Aleš Šteger
Aleš Šteger was born in Ptuj, Slovenia, in 1973. He is the outstanding voice of the younger generation of Slovenian poets, as well as being a driving force in his country's literary scene as the co-founder and long-term artistic director of the international festival "Days of Poetry and Wine" in Medana.

Aleš Šteger studied comparative literature and German in Ljubljana from 1992 to 1999 and today he continues to live there, working as an independent author and contributor to the publishing house Beletrina. From 1994 to 1997, he was cultural editor of the magazine Tribuna; since 1998 he has edited the series of books Koda at the publishers Studentska Zalofba. His volume of poetry "Šahovnice ur" (Chessboard of Hours) received the debut award from the Slovenian book fair in 1995. In the same year, he received the Veronika Prize for the best work of Slovenian poetry of the year for "Kašmir"; in 2002, he published the volume of poetry "Protuberance", in 2005 "Knjiga re?i" (The Book of Things) and an audio book. Aleš Šteger has translated the poems of some of the most important German-speaking poets into Slovenian, including Gottfried Benn, Ingeborg Bachmann and Peter Huchel, as well as "One-Way Street" by Walter Benjamin.

According to Josip Osti, "Šteger's poems are unusual, inwardly-looking travel texts, in which Kashmir does not appear as a geographical but an imaginary fact, creating a world parallel to the description of everyday life but no less concrete. The poems are the topography of a landscape beyond time and space and the attempt to grasp the gravity and compassion of language (...), the expression of the merciless and paradoxical logic of a fissured existence." In the poem "With Eyes Closed" we read: "Close your eyes and you see a poem. / It has none of the tangibility of things you secretly long for. / It reminds you of a fresh, white-painted room, / where summer forgot to close the doors and windows. / But this, too, an unfortunate reference to forms in the concrete world."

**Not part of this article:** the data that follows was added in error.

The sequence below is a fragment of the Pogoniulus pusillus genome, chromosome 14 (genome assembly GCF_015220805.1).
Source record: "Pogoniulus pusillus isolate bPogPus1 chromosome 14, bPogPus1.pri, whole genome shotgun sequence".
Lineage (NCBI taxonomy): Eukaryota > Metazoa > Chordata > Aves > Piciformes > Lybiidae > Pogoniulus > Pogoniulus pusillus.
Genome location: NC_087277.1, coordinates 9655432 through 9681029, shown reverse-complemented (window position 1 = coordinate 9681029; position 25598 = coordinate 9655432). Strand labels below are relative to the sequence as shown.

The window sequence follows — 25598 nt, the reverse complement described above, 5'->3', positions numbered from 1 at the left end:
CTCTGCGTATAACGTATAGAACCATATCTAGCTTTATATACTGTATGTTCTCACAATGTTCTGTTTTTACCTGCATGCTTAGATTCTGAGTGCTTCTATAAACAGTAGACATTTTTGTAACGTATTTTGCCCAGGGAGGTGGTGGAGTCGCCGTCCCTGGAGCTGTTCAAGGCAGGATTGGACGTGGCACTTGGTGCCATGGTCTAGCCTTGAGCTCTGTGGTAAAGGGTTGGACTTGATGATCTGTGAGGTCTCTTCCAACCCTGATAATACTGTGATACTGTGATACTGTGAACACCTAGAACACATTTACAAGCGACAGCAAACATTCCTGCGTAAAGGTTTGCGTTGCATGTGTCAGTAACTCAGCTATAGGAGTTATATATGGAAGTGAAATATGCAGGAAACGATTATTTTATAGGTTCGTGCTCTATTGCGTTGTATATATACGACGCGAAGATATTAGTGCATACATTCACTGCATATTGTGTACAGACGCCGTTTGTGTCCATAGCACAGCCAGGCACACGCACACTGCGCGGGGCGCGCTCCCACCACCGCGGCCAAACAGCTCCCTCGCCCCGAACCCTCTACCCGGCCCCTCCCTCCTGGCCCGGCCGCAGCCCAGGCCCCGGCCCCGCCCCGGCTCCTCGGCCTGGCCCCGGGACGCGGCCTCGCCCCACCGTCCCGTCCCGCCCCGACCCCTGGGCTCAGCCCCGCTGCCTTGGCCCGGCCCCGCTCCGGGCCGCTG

"All his recourses to visions and dream images notwithstanding, Šteger has in a sense always been shockingly disillusioned, surprising us with his thrilling, relentless expression." (Klemen Pisk, Delo)

"There is no word for some things" ? this insight can be found in the Comprehensive Dictionary of Slovenian, and Šteger makes the sentence into a motto prefacing his "Book of Things". This volume of poetry collects together stringently constructed, light-footed texts on the taken-for-granted and therefore seldom noticeable trivialities of everyday life. Rather than describing them, Šteger gives a voice to the things themselves. Reflections of the anthropomorphist world are at work in the poems with titles like Egg, Knot, Stone, Pissoir – the lyric "I" sees himself in the things that he looks at; he observes and is observed. As the poet and translator Matthias Göritz remarks in his epilogue: "The 'Book of Things' offers a gliding panorama, a cabinet of mirrors, in which everything lies in wait for everything else, entering into a disturbing process of observation that can never be completed. In these poems there can be no question of agreement, either with the condition of the world, or with language."